Does Judaism believe that cleanliness is next to Godliness?
In the context of the discussion on whether a vow to refrain from bathing is considered innuy nefesh – suffering of the soul – the Gemara quotes a statement made by the Sages of Israel: be careful with regard to irbuvita be careful to learn Torah with habura and be sensitive to the children of the poor, because they will be the ones from whom Torah will come.
The term irbuvita appears to mean grime, although some interpret it to mean a mixture, that is to say, filth mixed in a person’s hair or clothing. Different manuscripts offer variant readings of this word (e.g. harfifuta or arpufita) whose meanings are not clear. Nevertheless they seem to indicate that this is a unique word for filthy conditions, perhaps a situation where things begin to get stuck together because of the dirt.
Filthy conditions oftentimes contain ideal environments for diseases of different kinds. The Gemara refers to irbuvita d’reisha – grime on one’s head – which may describe a situation where a person will scratch his head because it itches, and then will unknowingly transfer bacteria to his eyes, causing eye disease and possibly blindness. Dirt on the skin can enter the body through superficial cuts, contaminating the blood by transferring fungi or bacteria into the body.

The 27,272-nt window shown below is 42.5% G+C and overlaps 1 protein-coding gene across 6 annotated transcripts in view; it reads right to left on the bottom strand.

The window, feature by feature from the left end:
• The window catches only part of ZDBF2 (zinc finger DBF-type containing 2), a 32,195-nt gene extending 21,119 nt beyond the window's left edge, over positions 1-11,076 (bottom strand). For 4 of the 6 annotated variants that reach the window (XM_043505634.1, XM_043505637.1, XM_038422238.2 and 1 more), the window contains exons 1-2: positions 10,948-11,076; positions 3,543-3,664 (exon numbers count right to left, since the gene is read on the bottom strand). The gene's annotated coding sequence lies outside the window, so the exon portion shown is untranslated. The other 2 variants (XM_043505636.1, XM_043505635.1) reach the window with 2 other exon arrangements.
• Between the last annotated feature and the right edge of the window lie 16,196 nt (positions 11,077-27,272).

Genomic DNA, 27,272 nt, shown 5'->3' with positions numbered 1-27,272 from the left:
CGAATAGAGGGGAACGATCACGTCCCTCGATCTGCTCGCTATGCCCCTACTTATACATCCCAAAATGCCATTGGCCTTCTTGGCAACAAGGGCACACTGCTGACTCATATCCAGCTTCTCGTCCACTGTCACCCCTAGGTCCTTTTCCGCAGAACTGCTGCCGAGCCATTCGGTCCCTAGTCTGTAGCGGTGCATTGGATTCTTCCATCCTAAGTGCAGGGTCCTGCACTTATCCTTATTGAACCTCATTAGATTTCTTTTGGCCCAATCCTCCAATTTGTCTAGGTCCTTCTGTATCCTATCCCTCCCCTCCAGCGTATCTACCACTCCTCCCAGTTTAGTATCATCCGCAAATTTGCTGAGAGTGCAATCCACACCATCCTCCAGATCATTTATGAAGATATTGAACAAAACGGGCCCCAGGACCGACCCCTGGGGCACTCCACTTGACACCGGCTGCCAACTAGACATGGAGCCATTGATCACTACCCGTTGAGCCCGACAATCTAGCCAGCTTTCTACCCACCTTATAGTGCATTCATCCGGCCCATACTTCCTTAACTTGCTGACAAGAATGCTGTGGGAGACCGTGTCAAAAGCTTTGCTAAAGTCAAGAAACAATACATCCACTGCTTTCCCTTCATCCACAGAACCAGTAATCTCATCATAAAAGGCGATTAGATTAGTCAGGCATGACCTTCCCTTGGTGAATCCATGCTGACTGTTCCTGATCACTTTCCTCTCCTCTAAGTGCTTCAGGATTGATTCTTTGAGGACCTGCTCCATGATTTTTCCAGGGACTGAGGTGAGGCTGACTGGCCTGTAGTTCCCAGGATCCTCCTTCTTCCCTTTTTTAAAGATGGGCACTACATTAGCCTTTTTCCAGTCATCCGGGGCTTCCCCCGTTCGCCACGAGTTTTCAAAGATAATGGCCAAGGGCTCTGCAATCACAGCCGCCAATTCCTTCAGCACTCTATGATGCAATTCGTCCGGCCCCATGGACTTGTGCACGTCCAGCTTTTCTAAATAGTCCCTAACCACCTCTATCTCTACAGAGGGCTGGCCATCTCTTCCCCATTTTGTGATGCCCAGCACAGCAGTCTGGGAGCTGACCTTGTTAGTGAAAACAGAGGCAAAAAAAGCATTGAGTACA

The term habura is understood by most of the rishonim as referring to the importance of a study partner, since joint study will help a person from persisting in errors. Another suggestion is that it refers to the group in which a person places himself. A person who spends significant time with any group of people will be influenced by them – for positive or for negative.
Finally, the call for sensitivity to children of the poor is a statement that they too must be educated. The Ran suggests that their humble beginnings make them particularly deserving students, and given their circumstances they will not be distracted by other pursuits as are the children of the wealthy.